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On September 24, 2012, Apple Inc. reported that the iPhone 5 sold five million units in its first weekend (New York Times, 2012). Immediately, millions of older phones became obsolete, eclipsed by the lighter and faster model. Consumers are enamored with technological innovation, which drives them to purchase the newest product on the market. However, these technological innovations come at a cost. According to the Massachusetts Department of Environment Protection, this unwanted technology, more commonly known as electronic waste, is the fastest growing category of waste in the state.
Why it Matters:
In Massachusetts, consumers must spend time and money to ensure electronic waste is properly disposed. As a result, most electronic waste suffers the same fate as any household trash; it is collected and thrown in a landfill, incinerated, or shipped off to a third world country. On occasion, with the right system and incentives in place, consumers recycle electronic waste, keeping the precious – and often dangerous – materials it contains out of the environment.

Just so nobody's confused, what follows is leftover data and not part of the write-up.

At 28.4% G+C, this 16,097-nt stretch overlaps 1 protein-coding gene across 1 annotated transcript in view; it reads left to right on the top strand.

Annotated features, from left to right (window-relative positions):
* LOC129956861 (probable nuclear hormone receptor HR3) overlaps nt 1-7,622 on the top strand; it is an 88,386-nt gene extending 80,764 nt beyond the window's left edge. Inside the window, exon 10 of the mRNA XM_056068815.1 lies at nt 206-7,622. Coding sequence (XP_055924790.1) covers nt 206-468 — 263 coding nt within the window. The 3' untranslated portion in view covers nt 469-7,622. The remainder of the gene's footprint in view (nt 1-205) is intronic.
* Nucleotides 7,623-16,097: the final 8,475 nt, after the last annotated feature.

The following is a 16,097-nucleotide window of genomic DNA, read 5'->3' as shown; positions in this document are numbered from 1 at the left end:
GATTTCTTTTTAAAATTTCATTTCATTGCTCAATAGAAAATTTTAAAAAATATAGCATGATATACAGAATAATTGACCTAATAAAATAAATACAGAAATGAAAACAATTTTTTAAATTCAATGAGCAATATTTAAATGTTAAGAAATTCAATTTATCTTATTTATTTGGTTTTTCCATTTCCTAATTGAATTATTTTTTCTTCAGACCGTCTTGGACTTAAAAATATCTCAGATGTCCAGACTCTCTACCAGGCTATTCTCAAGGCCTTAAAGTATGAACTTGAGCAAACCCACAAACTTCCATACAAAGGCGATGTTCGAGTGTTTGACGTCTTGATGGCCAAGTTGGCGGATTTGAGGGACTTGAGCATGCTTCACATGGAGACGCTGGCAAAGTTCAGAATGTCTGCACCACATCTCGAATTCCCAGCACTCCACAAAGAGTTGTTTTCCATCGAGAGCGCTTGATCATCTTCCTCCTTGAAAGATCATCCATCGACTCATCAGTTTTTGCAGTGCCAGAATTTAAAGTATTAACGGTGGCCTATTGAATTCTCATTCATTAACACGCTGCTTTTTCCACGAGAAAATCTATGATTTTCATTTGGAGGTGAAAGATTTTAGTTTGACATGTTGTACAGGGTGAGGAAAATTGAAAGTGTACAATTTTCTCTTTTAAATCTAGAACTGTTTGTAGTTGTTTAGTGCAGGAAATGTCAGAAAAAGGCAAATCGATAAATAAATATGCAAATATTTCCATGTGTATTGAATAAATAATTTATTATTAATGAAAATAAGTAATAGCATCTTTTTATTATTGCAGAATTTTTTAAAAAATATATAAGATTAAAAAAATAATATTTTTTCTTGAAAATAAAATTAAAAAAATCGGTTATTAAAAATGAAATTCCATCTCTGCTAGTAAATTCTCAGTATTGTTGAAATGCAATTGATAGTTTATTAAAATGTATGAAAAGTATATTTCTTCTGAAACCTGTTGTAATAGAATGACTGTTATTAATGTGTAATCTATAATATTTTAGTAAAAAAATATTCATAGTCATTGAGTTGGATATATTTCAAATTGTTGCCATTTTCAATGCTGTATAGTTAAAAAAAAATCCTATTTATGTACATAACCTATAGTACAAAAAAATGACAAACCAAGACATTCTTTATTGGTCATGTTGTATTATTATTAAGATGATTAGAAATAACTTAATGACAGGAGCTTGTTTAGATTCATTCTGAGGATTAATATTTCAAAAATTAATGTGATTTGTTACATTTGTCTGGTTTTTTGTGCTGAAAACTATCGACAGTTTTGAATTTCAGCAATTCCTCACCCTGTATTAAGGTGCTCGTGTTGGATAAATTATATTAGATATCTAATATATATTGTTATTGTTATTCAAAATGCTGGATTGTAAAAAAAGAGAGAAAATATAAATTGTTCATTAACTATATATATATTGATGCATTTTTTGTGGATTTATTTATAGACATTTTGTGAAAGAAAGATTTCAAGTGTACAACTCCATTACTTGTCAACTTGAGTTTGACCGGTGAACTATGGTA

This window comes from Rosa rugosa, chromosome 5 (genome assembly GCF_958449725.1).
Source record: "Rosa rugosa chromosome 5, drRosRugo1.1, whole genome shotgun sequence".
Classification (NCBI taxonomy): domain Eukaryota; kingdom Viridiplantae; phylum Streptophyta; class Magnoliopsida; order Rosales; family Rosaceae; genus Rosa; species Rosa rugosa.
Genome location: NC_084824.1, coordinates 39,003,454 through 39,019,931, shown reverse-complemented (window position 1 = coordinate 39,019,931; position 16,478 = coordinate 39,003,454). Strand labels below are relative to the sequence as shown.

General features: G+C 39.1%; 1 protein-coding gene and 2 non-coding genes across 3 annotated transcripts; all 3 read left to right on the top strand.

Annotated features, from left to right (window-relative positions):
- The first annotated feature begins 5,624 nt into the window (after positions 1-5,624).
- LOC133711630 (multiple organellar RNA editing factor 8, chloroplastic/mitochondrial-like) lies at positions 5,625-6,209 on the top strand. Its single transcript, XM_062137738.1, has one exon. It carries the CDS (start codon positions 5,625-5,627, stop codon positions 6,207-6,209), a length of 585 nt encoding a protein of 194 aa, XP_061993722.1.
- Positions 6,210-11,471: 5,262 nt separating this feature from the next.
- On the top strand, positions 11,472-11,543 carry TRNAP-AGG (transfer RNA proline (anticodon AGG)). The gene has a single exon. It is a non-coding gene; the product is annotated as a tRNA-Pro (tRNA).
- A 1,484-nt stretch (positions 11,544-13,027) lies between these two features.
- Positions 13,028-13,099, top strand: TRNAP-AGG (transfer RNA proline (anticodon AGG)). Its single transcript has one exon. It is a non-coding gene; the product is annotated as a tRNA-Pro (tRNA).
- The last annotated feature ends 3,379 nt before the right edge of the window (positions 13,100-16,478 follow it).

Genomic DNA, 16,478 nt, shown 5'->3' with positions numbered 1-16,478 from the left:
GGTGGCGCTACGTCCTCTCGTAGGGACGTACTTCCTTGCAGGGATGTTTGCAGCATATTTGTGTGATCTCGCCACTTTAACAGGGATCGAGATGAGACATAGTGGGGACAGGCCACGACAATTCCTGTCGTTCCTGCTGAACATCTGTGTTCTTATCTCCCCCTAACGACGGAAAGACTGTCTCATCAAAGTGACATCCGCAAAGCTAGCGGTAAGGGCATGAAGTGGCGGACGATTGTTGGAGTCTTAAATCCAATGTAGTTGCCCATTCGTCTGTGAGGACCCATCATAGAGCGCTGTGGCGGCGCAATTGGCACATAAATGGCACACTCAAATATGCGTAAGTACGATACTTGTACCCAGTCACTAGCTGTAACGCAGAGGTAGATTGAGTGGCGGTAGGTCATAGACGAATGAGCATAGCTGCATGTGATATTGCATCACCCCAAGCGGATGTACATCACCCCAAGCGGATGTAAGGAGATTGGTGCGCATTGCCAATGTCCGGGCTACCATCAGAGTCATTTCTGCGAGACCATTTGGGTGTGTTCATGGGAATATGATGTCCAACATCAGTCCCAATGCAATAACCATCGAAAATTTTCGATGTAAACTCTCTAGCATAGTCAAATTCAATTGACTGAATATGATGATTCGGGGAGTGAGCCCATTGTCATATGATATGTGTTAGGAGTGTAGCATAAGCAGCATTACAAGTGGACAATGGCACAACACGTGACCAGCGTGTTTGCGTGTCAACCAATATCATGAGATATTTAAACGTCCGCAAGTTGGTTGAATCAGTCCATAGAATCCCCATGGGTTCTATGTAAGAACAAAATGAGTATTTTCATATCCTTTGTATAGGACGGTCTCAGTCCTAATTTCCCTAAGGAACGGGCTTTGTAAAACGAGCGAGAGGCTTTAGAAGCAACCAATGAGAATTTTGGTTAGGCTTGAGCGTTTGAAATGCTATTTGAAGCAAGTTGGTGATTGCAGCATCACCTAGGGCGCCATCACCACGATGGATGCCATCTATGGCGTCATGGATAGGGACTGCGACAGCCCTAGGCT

Outreach Website: Massachusetts E-Waste Repository
As part of Worcester Polytechnic Institute’s Undergraduate degree requirements, every student must complete an Interdisciplinary Qualifying Project in an area outside of their major. Three juniors chose a project to change that paradigm of electronic waste disposal in Massachusetts. In one semester, after many long nights, they became quasi-experts and strong advocates for a state-wide E-Waste recycling program that holds manufactures responsible for the cost of disposing of their products. This page details the trials and tribulations of Brianna Newton, Raj Patel, and Christopher Savoia as they work to make Massachusetts a cleaner, healthier place.